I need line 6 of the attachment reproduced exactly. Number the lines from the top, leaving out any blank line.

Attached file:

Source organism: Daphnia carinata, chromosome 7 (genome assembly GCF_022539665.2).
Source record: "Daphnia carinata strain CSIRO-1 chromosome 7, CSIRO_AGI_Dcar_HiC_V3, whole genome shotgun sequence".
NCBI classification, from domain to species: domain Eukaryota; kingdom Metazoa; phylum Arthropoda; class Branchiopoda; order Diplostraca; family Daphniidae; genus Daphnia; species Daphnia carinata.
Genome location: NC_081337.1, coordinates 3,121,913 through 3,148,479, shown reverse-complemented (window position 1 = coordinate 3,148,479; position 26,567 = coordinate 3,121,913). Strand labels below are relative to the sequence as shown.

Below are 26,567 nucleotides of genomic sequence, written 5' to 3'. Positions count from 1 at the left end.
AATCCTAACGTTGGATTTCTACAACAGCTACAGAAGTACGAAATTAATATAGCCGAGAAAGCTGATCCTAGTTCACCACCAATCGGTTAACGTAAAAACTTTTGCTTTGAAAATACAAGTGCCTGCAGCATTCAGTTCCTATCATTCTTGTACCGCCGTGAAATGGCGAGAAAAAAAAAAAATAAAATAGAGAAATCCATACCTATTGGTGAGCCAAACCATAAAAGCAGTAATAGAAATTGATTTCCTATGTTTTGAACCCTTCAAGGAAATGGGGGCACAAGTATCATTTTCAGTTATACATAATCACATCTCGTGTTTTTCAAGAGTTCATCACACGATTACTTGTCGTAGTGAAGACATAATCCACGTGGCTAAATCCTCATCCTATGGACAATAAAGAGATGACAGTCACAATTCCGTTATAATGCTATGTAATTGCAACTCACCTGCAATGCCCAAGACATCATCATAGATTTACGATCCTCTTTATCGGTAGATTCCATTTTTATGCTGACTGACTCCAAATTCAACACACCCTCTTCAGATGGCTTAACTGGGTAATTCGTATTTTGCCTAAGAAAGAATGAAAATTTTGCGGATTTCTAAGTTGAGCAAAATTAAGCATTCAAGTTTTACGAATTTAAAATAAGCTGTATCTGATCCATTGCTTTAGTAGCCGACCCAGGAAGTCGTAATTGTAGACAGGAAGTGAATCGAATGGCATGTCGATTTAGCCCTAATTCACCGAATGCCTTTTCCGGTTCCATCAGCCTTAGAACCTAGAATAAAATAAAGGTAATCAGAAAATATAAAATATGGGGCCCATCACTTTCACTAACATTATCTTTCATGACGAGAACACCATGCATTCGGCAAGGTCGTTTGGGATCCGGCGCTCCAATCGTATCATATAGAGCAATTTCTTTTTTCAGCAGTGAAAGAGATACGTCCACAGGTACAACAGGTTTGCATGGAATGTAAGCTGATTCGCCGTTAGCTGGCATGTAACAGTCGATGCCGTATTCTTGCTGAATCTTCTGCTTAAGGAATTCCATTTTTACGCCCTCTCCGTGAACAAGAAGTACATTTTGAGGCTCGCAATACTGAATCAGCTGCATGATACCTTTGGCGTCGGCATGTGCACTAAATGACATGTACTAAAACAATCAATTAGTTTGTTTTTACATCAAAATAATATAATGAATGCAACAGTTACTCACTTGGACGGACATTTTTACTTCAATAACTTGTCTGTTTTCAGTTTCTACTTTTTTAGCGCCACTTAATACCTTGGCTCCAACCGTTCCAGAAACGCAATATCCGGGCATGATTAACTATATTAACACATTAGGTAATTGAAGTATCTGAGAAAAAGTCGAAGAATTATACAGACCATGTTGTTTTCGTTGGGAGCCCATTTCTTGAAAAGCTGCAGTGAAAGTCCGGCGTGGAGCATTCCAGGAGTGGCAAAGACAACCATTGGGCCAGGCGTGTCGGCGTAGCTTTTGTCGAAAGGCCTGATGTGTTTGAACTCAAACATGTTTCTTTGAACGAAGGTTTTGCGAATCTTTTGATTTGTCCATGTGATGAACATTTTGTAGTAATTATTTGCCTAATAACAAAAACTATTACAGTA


AATCCTAACGTTGGATTTCTACAACAGCTACAGAAGTACGAAATTAATATAGCCGAGAAAGCTGATCCTAGTTCACCACCAATCGGTTAACGTAAAAACTTTTGCTTTGAAAATACAAGTGCCTGCAGCATTCAGTTCCTATCATTCTTGTACCGCCGTGAAATGGCGAGAAAAAAAAAAAATAAAATAGAGAAATCCATACCTATTGGTGAGCCAAACCATAAAAGCAGTAATAGAAATTGATTTCCTATGTTTTGAACCCTTCAAGGAAATGGGGGCACAAGTATCATTTTCAGTTATACATAATCACATCTCGTGTTTTTCAAGAGTTCATCACACGATTACTTGTCGTAGTGAAGACATAATCCACGTGGCTAAATCCTCATCCTATGGACAATAAAGAGATGACAGTCACAATTCCGTTATAATGCTATGTAATTGCAACTCACCTGCAATGCCCAAGACATCATCATAGATTTACGATCCTCTTTATCGGTAGATTCCATTTTTATGCTGACTGACTCCAAATTCAACACACCCTCTTCAGATGGCTTAACTGGGTAATTCGTATTTTGCCTAAGAAAGAATGAAAATTTTGCGGATTTCTAAGTTGAGCAAAATTAAGCATTCAAGTTTTACGAATTTAAAATAAGCTGTATCTGATCCATTGCTTTAGTAGCCGACCCAGGAAGTCGTAATTGTAGACAGGAAGTGAATCGAATGGCATGTCGATTTAGCCCTAATTCACCGAATGCCTTTTCCGGTTCCATCAGCCTTAGAACCTAGAATAAAATAAAGGTAATCAGAAAATATAAAATATGGGGCCCATCACTTTCACTAACATTATCTTTCATGACGAGAACACCATGCATTCGGCAAGGTCGTTTGGGATCCGGCGCTCCAATCGTATCATATAGAGCAATTTCTTTTTTCAGCAGTGAAAGAGATACGTCCACAGGTACAACAGGTTTGCATGGAATGTAAGCTGATTCGCCGTTAGCTGGCATGTAACAGTCGATGCCGTATTCTTGCTGAATCTTCTGCTTAAGGAATTCCATTTTTACGCCCTCTCCGTGAACAAGAAGTACATTTTGAGGCTCGCAATACTGAATCAGCTGCATGATACCTTTGGCGTCGGCATGTGCACTAAATGACATGTACTAAAACAATCAATTAGTTTGTTTTTACATCAAAATAATATAATGAATGCAACAGTTACTCACTTGGACGGACATTTTTACTTCAATAACTTGTCTGTTTTCAGTTTCTACTTTTTTAGCGCCACTTAATACCTTGGCTCCAACCGTTCCAGAAACGCAATATCCGGGCATGATTAACTATATTAACACATTAGGTAATTGAAGTATCTGAGAAAAAGTCGAAGAATTATACAGACCATGTTGTTTTCGTTGGGAGCCCATTTCTTGAAAAGCTGCAGTGAAAGTCCGGCGTGGAGCATTCCAGGAGTGGCAAAGACAACCATTGGGCCAGGCGTGTCGGCGTAGCTTTTGTCGAAAGGCCTGATGTGTTTGAACTCAAACATGTTTCTTTGAACGAAGGTTTTGCGAATCTTTTGATTTGTCCATGTGATGAACATTTTGTAGTAATTATTTGCCTAATAACAAAAACTATTACAGTA